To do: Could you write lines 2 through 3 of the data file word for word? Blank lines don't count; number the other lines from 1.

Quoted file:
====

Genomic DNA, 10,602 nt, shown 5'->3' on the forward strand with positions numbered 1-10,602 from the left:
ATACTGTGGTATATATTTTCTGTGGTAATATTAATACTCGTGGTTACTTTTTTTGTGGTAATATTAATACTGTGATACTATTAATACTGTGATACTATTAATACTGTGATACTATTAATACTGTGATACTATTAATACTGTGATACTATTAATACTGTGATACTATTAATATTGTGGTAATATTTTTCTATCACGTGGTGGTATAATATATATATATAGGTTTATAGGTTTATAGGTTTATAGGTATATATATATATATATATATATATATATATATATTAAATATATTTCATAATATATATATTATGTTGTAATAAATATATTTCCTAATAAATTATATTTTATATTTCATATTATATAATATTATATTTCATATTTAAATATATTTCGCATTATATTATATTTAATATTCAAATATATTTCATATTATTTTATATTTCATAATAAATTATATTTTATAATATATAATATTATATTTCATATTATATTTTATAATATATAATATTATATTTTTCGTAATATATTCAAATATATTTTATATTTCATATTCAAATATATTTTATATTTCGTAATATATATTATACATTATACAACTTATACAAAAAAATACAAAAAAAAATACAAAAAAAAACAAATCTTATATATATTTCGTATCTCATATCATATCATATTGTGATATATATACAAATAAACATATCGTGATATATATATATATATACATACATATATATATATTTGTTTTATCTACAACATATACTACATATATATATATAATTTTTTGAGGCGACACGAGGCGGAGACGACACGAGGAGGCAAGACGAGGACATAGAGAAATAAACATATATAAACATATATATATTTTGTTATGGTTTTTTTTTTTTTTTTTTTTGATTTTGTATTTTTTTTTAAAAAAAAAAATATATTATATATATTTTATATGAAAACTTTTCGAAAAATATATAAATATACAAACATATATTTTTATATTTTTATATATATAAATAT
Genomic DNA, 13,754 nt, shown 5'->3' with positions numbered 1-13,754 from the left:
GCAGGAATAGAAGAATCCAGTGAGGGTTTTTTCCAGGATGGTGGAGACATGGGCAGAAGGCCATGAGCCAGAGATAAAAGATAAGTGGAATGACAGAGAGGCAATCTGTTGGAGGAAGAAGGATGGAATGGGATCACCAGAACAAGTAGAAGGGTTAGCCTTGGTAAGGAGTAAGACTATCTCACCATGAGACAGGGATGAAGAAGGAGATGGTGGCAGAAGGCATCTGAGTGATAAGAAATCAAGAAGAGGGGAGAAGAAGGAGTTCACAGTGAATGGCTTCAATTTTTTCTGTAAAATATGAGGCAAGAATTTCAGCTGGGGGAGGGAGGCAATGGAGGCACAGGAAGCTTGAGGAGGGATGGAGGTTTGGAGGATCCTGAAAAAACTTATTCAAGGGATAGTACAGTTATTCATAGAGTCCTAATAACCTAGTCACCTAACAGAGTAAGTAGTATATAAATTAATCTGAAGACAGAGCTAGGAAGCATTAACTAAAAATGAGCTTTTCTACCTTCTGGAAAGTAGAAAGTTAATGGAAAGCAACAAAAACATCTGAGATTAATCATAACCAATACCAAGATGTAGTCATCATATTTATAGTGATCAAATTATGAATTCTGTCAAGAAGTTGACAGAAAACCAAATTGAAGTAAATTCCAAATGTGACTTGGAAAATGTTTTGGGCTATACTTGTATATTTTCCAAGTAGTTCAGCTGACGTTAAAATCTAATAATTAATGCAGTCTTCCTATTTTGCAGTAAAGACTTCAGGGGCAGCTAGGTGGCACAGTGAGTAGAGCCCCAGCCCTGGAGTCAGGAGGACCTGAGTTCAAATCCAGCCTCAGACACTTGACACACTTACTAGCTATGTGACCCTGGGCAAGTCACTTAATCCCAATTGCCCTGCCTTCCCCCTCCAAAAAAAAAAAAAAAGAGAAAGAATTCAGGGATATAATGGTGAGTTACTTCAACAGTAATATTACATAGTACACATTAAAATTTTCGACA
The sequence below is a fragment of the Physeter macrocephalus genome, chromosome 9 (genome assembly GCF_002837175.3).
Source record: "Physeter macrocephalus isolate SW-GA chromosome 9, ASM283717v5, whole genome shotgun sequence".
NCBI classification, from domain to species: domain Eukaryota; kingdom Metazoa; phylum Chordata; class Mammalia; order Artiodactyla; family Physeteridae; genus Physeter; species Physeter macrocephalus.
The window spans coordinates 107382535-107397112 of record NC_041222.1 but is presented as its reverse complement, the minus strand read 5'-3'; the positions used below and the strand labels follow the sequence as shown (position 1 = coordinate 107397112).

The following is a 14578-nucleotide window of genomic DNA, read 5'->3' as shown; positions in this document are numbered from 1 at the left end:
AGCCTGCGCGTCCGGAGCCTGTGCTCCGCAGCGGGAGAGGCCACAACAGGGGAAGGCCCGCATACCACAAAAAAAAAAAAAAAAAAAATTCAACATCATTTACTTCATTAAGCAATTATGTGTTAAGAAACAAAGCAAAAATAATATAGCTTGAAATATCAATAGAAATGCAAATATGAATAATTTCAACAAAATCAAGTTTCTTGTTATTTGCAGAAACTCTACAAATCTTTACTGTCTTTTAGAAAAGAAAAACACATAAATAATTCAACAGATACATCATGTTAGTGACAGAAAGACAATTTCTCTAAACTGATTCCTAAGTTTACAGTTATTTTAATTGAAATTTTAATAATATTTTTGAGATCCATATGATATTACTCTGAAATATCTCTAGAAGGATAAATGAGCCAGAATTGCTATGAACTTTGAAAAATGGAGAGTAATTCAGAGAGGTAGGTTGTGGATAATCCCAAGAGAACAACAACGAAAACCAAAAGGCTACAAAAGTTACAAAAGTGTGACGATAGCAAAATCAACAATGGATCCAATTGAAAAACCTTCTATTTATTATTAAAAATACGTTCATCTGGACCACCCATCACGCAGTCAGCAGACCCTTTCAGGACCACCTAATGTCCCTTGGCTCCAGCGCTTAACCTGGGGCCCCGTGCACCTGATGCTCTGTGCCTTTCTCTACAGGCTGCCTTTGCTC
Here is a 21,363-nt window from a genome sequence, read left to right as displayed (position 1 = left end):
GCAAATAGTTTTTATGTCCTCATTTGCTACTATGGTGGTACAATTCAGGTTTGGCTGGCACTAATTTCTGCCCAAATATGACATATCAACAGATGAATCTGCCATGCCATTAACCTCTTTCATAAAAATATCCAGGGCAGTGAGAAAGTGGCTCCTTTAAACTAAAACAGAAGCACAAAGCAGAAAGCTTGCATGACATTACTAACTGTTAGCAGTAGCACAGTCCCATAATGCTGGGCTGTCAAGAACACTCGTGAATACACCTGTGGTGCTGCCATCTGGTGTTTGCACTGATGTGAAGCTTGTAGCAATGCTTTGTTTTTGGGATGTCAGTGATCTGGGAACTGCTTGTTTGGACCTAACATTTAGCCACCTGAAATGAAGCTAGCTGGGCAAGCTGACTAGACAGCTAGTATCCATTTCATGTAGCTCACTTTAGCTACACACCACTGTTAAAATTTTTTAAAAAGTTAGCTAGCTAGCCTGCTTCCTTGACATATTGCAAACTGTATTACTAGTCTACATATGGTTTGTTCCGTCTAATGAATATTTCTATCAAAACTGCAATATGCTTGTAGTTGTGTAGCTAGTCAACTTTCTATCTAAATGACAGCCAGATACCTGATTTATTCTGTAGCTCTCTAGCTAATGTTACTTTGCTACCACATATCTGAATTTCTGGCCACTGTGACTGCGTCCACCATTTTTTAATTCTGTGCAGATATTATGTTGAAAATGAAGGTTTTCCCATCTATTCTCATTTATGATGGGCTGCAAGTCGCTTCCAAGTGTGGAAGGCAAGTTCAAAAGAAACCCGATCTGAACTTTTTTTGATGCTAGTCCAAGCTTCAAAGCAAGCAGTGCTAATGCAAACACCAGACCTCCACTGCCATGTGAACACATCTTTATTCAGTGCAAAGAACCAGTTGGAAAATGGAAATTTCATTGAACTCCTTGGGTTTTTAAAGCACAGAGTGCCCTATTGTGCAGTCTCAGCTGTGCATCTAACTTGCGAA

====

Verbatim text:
ATACTGTGGTATATATTTTCTGTGGTAATATTAATACTCGTGGTTACTTTTTTTGTGGTAATATTAATACTGTGATACTATTAATACTGTGATACTATTAATACTGTGATACTATTAATACTGTGATACTATTAATACTGTGATACTATTAATACTGTGATACTATTAATATTGTGGTAATATTTTTCTATCACGTGGTGGTATAATATATATATATAGGTTTATAGGTTTATAGGTTTATAGGTATATATATATATATATATATATATATATATATATTAAATATATTTCATAATATATATATTATGTTGTAATAAATATATTTCCTAATAAATTATATTTTATATTTCATATTATATAATATTATATTTCATATTTAAATATATTTCGCATTATATTATATTTAATATTCAAATATATTTCATATTATTTTATATTTCATAATAAATTATATTTTATAATATATAATATTATATTTCATATTATATTTTATAATATATAATATTATATTTTTCGTAATATATTCAAATATATTTTATATTTCATATTCAAATATATTTTATATTTCGTAATATATATTATACATTATACAACTTATACAAAAAAATACAAAAAAAAATACAAAAAAAAACAAATCTTATATATATTTCGTATCTCATATCATATCATATTGTGATATATATACAAATAAACATATCGTGATATATATATATATATACATACATATATATATATTTGTTTTATCTACAACATATACTACATATATATATATAATTTTTTGAGGCGACACGAGGCGGAGACGACACGAGGAGGCAAGACGAGGACATAGAGAAATAAACATATATAAACATATATATATTTTGTTATGGTTTTTTTTTTTTTTTTTTTTGATTTTGTATTTTTTTTTAAAAAAAAAAATATATTATATATATTTTATATGAAAACTTTTCGAAAAATATATAAATATACAAACATATATTTTTATATTTTTATATATATAAATAT
Genomic DNA, 13,754 nt, shown 5'->3' with positions numbered 1-13,754 from the left: